“A ponor,” he said, tapping his cards against the podium. “That, my friend, is a different sort of hole in the ground.”

I nodded. There was only one question left on the board, in the category “American Rock Music” for $1,000.

Mr. Trebek cleared his throat. “This 1971 album by Alice Cooper takes its title from this fatal adjective.”

There was a dead pause as everyone wracked their brain for the answer. But I knew it, I obviously knew it.

I buzzed in. “What is Killer?”

Mr. Trebek smiled warmly at me, ear-to-ear. “That is correct.” From the alleyway, I smiled back at him.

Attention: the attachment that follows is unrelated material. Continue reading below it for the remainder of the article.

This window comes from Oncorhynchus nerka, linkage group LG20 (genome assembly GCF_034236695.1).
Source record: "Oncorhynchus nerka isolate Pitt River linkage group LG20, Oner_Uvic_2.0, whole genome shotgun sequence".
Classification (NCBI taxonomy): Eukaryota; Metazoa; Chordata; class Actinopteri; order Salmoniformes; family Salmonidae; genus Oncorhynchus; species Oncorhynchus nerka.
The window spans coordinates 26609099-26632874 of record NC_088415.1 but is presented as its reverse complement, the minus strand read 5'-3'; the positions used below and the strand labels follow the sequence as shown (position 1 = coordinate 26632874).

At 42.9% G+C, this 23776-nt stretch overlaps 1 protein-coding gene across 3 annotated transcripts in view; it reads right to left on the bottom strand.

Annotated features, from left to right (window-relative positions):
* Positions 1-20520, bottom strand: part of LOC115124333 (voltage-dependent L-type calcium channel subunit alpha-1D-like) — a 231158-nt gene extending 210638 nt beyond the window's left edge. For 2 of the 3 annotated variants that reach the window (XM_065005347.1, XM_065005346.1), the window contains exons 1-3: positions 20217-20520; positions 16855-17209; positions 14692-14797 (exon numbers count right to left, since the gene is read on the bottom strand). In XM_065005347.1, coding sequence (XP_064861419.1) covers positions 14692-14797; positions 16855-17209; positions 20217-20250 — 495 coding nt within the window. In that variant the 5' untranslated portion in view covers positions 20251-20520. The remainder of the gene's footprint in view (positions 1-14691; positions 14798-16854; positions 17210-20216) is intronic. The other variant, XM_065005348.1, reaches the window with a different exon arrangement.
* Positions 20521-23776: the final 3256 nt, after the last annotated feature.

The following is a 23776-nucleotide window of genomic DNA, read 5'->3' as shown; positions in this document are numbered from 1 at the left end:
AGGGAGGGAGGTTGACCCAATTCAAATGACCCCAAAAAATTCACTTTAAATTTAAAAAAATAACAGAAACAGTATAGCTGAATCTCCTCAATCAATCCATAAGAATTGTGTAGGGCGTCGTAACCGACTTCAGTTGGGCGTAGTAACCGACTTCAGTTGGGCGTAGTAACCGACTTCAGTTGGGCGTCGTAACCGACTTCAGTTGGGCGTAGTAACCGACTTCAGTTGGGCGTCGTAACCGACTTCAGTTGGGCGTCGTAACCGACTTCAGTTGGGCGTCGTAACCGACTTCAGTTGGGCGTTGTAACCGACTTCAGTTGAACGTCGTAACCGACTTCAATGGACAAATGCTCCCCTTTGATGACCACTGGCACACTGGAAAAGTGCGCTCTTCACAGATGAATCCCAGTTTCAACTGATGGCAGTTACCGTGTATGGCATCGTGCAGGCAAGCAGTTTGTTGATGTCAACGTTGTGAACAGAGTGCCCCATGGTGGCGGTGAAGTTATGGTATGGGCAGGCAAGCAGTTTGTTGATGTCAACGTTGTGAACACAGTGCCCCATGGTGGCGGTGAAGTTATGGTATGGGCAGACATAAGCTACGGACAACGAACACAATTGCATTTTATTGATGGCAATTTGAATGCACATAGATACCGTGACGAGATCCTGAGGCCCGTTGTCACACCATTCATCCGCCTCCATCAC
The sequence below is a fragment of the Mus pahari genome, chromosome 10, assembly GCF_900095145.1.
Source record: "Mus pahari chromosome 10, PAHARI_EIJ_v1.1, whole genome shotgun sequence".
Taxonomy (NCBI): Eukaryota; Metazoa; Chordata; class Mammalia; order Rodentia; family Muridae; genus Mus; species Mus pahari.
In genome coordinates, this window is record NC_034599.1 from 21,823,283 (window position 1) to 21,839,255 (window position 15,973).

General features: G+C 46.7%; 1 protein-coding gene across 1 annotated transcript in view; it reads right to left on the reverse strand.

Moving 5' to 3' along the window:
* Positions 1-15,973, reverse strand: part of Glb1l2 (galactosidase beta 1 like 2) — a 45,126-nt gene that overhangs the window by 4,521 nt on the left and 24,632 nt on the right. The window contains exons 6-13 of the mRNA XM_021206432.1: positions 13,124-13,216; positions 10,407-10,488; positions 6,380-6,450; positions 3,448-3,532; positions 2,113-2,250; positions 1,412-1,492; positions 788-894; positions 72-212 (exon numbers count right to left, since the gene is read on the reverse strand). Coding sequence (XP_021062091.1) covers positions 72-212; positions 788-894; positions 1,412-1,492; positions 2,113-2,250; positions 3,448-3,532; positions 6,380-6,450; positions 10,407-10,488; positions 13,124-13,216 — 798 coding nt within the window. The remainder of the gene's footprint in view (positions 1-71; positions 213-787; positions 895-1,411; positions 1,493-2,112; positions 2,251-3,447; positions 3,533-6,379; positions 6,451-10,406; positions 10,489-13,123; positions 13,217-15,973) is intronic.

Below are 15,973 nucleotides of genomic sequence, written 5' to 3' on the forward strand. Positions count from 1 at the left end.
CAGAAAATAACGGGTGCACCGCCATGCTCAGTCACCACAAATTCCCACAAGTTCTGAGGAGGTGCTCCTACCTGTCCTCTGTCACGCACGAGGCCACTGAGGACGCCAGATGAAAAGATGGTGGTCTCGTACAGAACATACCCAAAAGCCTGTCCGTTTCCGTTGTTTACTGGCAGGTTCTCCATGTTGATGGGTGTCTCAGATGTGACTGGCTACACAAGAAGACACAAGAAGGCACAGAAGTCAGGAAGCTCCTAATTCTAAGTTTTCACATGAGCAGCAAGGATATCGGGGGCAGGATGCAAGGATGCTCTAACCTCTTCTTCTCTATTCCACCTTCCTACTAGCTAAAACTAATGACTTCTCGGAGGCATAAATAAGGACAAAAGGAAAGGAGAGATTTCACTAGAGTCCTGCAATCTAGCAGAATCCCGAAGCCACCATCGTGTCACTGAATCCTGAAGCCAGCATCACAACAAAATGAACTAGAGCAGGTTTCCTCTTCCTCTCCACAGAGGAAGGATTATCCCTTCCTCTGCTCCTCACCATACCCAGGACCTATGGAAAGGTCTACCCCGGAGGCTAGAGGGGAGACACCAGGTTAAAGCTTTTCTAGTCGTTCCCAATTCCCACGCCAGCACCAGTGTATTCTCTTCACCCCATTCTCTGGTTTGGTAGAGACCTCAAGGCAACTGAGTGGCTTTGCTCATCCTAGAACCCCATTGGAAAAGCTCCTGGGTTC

The word lingered in my mouth. It tasted cold and bitter. I said it again, awaiting a response, but the ground remained still and silent. The earth did not shake or scream or display any signs of grief or loss. It held its breath during the slow erosion toward entropy. I stood for a while longer, thinking about these so-called signs and my so-called oblivion. I wondered what else I had made myself wilfully ignorant of. If there were any symptoms of genetic disease I’d overlooked, any strange moles or lumps on my body. If there was a black hole opening up in the middle of the Great Pacific Garbage Patch waiting to swallow us all up.